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Huhne presented wife with "fait accompli" over speeding points, court told
7:52am Tuesday 5th March 2013 in News
The jury in the trial of the wife of ex-Mp Chris Huhne charged with taking his speeding points is due to retire today.
Yesterday the court heard that Vicky Pryce was presented with a ''fait accompli'' by Chris Huhne that she must accept his speeding points, her brother said.
George Courmouzis, a Greek businessman, told his sister's trial that she was irritated and upset that he had nominated her as the driver and reacted as someone who had ''done something beyond her will''.
He said he had between three and five discussions with his younger sister over the matter in 2003, soon after it happened, at a time when he had a house in the Notting Hill area of London.
''I remember irritation...over the fact that Vicky was forced by Chris to take speeding points because he had reached his limit but mostly irritation about the manner in which she was presented with no option but to take the points because she was summoned,'' he told the jury.
''She was presented with a fait accompli.''
Pryce, 60, an economist from Crescent Grove in Clapham, south London, denies a charge of perverting the course of justice.
Huhne, her ex-husband and a former Cabinet member, has admitted the same charge and resigned last month as the Lib-Dem MP for Eastleigh.
She is claiming a defence of marital coercion, saying he forced her to take the points on her behalf.
Mr Courmouzis, who works in sports marketing and is godfather to one of Pryce's children, told Southwark Crown Court in London that Pryce's irritation had grown after Huhne was banned soon afterwards after being caught speeding again and it became a ''point of contention between them''.
''It was frustration I guess, on the part of Vicky, and it was a point of contention between them, concerning driving habits, concerning the fact that she was forced to do something beyond her will and his behaviour was not remedied by it,'' he said.
Mr Courmouzis was asked by prosecutor Andrew Edis QC why she did not go to the police if she was upset by it.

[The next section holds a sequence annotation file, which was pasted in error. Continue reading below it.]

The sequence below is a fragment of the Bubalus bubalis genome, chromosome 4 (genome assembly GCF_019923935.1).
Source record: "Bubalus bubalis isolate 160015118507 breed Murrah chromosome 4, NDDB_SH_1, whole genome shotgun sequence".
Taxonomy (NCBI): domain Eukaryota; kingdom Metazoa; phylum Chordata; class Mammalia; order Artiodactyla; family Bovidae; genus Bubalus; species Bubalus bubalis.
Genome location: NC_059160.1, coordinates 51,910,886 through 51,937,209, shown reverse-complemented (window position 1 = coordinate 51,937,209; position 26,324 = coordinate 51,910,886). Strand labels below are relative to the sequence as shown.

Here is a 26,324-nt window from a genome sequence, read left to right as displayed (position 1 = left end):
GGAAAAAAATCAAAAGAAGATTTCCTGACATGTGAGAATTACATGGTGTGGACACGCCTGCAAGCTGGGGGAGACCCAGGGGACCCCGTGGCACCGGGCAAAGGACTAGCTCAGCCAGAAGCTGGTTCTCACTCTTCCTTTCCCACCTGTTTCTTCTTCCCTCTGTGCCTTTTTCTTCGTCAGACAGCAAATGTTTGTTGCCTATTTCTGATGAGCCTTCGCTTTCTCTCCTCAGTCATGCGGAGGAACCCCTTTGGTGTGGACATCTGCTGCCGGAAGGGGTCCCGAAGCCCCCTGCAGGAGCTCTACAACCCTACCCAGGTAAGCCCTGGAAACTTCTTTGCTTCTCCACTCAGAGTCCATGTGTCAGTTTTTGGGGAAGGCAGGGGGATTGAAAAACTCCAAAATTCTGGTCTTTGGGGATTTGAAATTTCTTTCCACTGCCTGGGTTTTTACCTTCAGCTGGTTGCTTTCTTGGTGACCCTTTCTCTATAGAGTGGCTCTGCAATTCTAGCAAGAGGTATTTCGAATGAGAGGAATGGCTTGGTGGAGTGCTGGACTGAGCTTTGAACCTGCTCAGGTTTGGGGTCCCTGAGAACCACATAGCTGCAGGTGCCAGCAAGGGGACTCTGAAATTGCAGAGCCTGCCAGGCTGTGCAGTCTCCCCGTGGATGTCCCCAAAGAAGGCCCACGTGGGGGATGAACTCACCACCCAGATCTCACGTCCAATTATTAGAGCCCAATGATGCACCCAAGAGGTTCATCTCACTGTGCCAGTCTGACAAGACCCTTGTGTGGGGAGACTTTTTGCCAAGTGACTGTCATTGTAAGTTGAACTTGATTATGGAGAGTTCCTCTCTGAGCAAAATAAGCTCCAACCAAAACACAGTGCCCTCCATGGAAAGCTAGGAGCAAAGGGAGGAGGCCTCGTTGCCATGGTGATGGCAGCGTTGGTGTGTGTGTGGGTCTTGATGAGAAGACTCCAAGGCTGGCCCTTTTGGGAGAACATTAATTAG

''That carried conditions that were not exactly favourable to the family, he said.
Mr Courmouzis, who was not called as a witness in Pryce's first trial, said that he spoke to Chris Huhne about his sister taking his points for him in 2003.
He said that the former environment secretary brushed him off and said ''it doesn't matter''.
''He dismissed it,'' Mr Courmouzis said.
''I think he was very uncomfortable discussing it.''
Mr Edis asked: ''He seemed quite relaxed about the fact you knew all about it, did he?''
Mr Courmouzis said that was true.
Mr Edis summed up his case this afternoon, urging the jury of five women and seven men not to be swayed by sympathy for Pryce.
He described her as a capable, manipulative and intelligent woman who acted of her own free will.
Despite having to put her own successful career as a Government economist behind his political one, he said, she still had ''a real interest in his career''.
If Huhne was elected to Parliament he would be at home more than he was as an MEP, he suggested.
''Actually, it is just better for the family if he keeps his licence,'' he said.
''If that's her thought process then it would not be his pressure that was the only reason why she took the points.
''She had other reasons of her own.''
This situation changed when Huhne left her for his adviser Carina Trimingham shortly after the 2010 General Election, he said, sparking her decision to leak the story to the press.
Julian Knowles QC, defending Pryce, said that the prosecution description of her as a ''tough, armour-plated career woman'' was false.
He pointed out that several colleagues at the Government Economic Unit described her in the trial as ''too meek and mild'' to lead it.
''Success does not make you immune to unhappiness,'' he said.
''It does not make you immune from coercion and pressure at home.
''She was, and could be, subjected to pressure and bullying - sometimes of a subtle type - from her equally successful and equally intelligent husband.''
He described Huhne as ferocious, ambitious and extremely clever, but also arrogant. Regarding his wife as his intellectual inferior.
''He was an ambitious man who was determined to rise to the top,'' he said.
''Intellectually intelligent he might be, emotionally intelligent he is not.''
Mr Knowles said that the attempts to sting her ex-husband in 2011, tapes of which were played to the jury, could tell them little about what happened in 2003.
He admitted by that point she was ''furious and degraded'' by his abandonment of her and their family.
''Don't hold the tapes against her, don't judge her because she swears a lot,'' he said.
''Don't fall for the defence argument that just because she swears in the tapes she cannot be the victim of coercive behaviour and bullying.''
Pryce also received character references from people including Sir John Scarlett, the former head of MI6.
The trial will continue today, when the jury is expected to go out and consider its verdict.